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It's been more than a year since Jack Dorsey announced Project Blue Sky, inspired by Mike Masnick's "Protocols, Not Platforms," paper - a critical work explaining how walled gardens can be transformed into open protocols.

knightcolumbia.org/content/pro

There hasn't been much (visible) progress on Blue Sky since the 2019 announcement, but Twitter just published an "ecosystem review" analyzing the distributed systems out there as a kind of lay of the land.

matrix.org/_matrix/media/r0/do

1/

The idea of a distributed social media landscape may seem unlikely but consider how heartily sick the public has become with the big platforms' moderation choices (both what they moderate and what they don't).

And also how unlikely it is that the platforms will ever be able to make the kinds of situational calls about acceptable and unacceptable speech for each country, community and context.

eff.org/deeplinks/2021/01/twit

2/

Indeed, if things are so dire, why are any of us even sticking around? The problem is:

* Network effects (the more people there are on a platform, the more reason there is to join)

* High switching costs (if you leave, you give up all those people)

And those lead to:

* Lock in (you don't leave because you don't want to give up everyone else, and they don't leave for the same reason - we're all holding each other hostage)

3/

But there's a way to unwind all of this - break the lock in, lower the switching costs, and undo the network effects.

Think of East Berlin. People who wanted to leave didn't just face The Wall, they also faced permanently abandoning their friends and worldly goods.

Today, Berliners can hop a train to Paris and scope it out. If they like it, they can move their stuff, and still go back whenever they want. They can call their friends back home and read the German papers.

4/

The low switching costs mean that hundreds of millions - billions - of people have tried another city and settled there, or changed their minds and moved home, or moved to a third city. They have friends come to stay, or go back for the holidays.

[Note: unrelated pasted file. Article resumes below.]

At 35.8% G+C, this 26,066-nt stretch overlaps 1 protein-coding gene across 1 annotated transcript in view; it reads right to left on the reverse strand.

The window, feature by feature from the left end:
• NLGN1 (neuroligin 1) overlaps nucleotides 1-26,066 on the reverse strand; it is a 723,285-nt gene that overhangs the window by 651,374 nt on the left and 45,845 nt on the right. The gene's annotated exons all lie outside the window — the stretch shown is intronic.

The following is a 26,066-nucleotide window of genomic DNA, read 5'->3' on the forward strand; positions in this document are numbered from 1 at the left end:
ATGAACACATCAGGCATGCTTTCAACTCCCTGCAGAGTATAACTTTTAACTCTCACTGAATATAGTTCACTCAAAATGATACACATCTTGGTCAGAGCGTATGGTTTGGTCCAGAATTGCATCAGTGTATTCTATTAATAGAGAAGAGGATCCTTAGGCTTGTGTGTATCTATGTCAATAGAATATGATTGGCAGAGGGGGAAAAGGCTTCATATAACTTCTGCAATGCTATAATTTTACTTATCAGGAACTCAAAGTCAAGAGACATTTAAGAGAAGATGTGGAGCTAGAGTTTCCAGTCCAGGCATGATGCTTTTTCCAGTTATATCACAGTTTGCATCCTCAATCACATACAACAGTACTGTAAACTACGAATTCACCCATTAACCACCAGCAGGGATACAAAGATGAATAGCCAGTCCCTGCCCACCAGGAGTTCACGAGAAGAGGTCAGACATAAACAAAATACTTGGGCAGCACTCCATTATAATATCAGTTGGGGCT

Using Facebook - or any walled garden - is like getting trapped in East Berlin. FB legally terrorizes anyone who dares make a tool that creates interoperability between its service any its rivals.

5/

And just like the East German politburo (who said The Wall wasn't to keep its citizens in, but rather to keep envious westerners *out*), Facebook swears it sues these companies to protect its users' privacy (as we all know, FB is a company that really cares about privacy).

There's a lot of energy to fix the big platforms, and this is a laudable goal.

But the reality is that wise kings are few and far between.

6/

We don't just need the platforms to clean up their act, we also need to make it easier for us to leave when they get it wrong.

Interop will do that - but at a price. The trade-off we make when we decentralize the internet is that we can no longer hope to improve hundreds of millions of peoples' lives just by convincing Zuck or Jack to change their policies.

But honestly, when was the last time you managed to do that?

7/

In a decentralized internet, neither the good nor the bad decisions of the platforms will carry the reach they do now. It will be harder to silence the people whose (legal) speech makes you angry.

But it will be easier to find a community whose definition of what Neil Gaiman calls "icky speech" matches your own - and to send messages from there to other communities who have different definitions.

journal.neilgaiman.com/2008/12

8/

Follow

Social media companies make errors just like we do - they are made up of fallible people. The problem is that when they screw up, their bad decisions redound to millions - even billions - of lives.

By all means, we should try and make these companies less error prone.

But far more important is to make their errors less consequential.

As I wrote for EFF: "Interoperability moves power from corporate board-rooms to tinkerers, co-ops, nonprofits, startups, and the users that they serve."

eof/

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